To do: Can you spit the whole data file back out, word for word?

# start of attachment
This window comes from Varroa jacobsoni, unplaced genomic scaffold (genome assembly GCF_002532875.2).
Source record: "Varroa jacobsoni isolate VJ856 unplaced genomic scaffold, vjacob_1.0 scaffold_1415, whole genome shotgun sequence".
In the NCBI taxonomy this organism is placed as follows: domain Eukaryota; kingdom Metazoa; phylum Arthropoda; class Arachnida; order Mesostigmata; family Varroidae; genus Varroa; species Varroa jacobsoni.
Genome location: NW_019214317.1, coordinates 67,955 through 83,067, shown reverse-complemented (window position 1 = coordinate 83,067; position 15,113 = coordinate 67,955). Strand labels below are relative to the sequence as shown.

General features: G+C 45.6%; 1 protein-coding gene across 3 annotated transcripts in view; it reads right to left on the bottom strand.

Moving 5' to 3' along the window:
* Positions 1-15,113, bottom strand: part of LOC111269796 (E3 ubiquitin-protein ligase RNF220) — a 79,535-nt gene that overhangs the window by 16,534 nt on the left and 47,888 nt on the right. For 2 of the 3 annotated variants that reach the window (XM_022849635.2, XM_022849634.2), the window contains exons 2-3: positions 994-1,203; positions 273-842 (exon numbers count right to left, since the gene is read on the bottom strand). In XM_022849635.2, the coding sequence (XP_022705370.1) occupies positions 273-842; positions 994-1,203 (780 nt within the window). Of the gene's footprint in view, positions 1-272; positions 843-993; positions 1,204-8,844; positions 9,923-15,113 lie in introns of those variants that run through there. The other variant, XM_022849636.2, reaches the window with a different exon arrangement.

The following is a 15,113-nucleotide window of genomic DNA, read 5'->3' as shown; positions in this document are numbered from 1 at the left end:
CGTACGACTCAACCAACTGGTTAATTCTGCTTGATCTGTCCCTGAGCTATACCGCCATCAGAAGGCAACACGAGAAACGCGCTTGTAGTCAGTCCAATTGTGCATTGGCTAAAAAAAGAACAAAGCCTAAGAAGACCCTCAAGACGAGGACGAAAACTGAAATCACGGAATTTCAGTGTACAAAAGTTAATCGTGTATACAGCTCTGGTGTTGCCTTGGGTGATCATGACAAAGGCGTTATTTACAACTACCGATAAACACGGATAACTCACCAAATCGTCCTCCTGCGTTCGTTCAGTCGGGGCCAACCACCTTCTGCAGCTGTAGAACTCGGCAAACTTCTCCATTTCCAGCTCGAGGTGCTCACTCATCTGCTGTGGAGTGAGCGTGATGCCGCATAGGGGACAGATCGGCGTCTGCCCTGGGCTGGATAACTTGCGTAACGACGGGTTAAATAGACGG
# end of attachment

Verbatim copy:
This window comes from Varroa jacobsoni, unplaced genomic scaffold (genome assembly GCF_002532875.2).
Source record: "Varroa jacobsoni isolate VJ856 unplaced genomic scaffold, vjacob_1.0 scaffold_1415, whole genome shotgun sequence".
In the NCBI taxonomy this organism is placed as follows: domain Eukaryota; kingdom Metazoa; phylum Arthropoda; class Arachnida; order Mesostigmata; family Varroidae; genus Varroa; species Varroa jacobsoni.
Genome location: NW_019214317.1, coordinates 67,955 through 83,067, shown reverse-complemented (window position 1 = coordinate 83,067; position 15,113 = coordinate 67,955). Strand labels below are relative to the sequence as shown.

General features: G+C 45.6%; 1 protein-coding gene across 3 annotated transcripts in view; it reads right to left on the bottom strand.

Moving 5' to 3' along the window:
* Positions 1-15,113, bottom strand: part of LOC111269796 (E3 ubiquitin-protein ligase RNF220) — a 79,535-nt gene that overhangs the window by 16,534 nt on the left and 47,888 nt on the right. For 2 of the 3 annotated variants that reach the window (XM_022849635.2, XM_022849634.2), the window contains exons 2-3: positions 994-1,203; positions 273-842 (exon numbers count right to left, since the gene is read on the bottom strand). In XM_022849635.2, the coding sequence (XP_022705370.1) occupies positions 273-842; positions 994-1,203 (780 nt within the window). Of the gene's footprint in view, positions 1-272; positions 843-993; positions 1,204-8,844; positions 9,923-15,113 lie in introns of those variants that run through there. The other variant, XM_022849636.2, reaches the window with a different exon arrangement.

The following is a 15,113-nucleotide window of genomic DNA, read 5'->3' as shown; positions in this document are numbered from 1 at the left end:
CGTACGACTCAACCAACTGGTTAATTCTGCTTGATCTGTCCCTGAGCTATACCGCCATCAGAAGGCAACACGAGAAACGCGCTTGTAGTCAGTCCAATTGTGCATTGGCTAAAAAAAGAACAAAGCCTAAGAAGACCCTCAAGACGAGGACGAAAACTGAAATCACGGAATTTCAGTGTACAAAAGTTAATCGTGTATACAGCTCTGGTGTTGCCTTGGGTGATCATGACAAAGGCGTTATTTACAACTACCGATAAACACGGATAACTCACCAAATCGTCCTCCTGCGTTCGTTCAGTCGGGGCCAACCACCTTCTGCAGCTGTAGAACTCGGCAAACTTCTCCATTTCCAGCTCGAGGTGCTCACTCATCTGCTGTGGAGTGAGCGTGATGCCGCATAGGGGACAGATCGGCGTCTGCCCTGGGCTGGATAACTTGCGTAACGACGGGTTAAATAGACGG